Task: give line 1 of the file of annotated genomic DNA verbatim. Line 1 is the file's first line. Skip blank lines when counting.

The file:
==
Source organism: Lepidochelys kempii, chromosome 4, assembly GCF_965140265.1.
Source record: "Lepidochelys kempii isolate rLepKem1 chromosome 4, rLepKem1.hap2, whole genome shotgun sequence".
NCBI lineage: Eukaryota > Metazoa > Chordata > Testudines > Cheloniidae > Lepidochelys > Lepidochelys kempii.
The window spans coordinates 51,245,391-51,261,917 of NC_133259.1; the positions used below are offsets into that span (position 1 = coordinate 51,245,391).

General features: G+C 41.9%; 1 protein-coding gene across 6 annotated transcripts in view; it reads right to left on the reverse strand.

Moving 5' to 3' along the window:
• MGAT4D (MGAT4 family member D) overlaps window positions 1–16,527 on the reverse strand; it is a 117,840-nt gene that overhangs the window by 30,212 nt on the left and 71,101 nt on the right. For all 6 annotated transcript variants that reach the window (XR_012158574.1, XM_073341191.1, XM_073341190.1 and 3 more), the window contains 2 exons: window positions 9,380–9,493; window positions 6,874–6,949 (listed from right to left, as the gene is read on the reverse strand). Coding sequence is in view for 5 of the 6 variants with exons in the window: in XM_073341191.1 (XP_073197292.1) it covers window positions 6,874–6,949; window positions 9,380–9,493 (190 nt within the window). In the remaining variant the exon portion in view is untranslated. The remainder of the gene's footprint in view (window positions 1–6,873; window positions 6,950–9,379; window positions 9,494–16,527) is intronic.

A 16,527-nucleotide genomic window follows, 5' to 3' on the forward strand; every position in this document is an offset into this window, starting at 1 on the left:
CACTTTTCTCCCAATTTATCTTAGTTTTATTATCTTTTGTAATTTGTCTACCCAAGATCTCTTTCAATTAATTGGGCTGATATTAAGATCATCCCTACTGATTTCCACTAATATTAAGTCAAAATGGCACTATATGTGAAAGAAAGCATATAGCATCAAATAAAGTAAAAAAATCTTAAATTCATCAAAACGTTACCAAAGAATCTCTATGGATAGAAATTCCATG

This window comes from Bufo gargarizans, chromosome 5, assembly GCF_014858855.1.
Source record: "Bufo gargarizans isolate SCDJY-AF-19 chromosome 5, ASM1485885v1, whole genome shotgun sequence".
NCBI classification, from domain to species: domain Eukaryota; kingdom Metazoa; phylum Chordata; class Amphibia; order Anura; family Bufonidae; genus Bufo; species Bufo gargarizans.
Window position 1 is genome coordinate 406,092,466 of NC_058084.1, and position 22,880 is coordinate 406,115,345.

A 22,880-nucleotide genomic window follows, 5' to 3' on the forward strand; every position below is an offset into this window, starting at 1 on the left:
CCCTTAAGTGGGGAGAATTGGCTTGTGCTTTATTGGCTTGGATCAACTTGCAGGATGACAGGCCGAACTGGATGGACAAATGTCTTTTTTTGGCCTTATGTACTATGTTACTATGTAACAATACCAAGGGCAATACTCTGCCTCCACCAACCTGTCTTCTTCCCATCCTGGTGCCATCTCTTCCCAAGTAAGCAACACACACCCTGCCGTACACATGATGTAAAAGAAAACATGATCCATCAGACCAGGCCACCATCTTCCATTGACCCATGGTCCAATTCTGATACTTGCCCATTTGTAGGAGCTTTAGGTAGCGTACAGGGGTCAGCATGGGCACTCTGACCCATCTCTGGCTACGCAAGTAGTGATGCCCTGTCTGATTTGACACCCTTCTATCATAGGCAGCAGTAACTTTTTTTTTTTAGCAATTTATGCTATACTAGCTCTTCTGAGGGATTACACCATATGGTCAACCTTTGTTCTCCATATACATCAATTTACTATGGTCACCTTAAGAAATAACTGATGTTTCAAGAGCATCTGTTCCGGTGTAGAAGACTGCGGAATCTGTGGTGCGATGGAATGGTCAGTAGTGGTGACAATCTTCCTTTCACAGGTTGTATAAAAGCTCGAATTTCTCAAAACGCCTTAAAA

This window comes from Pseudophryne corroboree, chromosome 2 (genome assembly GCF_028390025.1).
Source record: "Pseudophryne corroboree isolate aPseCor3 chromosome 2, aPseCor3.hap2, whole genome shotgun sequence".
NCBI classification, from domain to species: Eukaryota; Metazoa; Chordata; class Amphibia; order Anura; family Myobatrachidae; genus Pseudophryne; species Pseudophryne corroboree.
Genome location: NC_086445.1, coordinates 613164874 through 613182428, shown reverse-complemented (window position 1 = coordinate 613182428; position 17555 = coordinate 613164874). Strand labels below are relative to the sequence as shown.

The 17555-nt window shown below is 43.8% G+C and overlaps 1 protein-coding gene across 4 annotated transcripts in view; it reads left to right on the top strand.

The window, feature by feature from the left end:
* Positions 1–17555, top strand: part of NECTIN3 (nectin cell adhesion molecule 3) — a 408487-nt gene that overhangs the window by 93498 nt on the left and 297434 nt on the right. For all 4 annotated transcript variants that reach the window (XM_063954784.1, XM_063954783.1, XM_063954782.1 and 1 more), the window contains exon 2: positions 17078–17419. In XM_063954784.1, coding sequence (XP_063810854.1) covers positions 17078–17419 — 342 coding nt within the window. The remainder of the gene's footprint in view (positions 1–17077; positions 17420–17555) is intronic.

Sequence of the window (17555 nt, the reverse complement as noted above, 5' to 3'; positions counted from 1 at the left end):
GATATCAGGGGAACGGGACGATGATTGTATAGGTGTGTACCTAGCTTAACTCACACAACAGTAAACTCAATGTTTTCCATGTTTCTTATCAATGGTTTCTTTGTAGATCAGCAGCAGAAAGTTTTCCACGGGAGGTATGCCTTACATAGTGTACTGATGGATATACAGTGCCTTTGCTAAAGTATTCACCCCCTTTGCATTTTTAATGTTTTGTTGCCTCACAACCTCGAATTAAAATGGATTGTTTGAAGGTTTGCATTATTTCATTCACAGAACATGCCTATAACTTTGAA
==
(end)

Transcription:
Source organism: Lepidochelys kempii, chromosome 4, assembly GCF_965140265.1.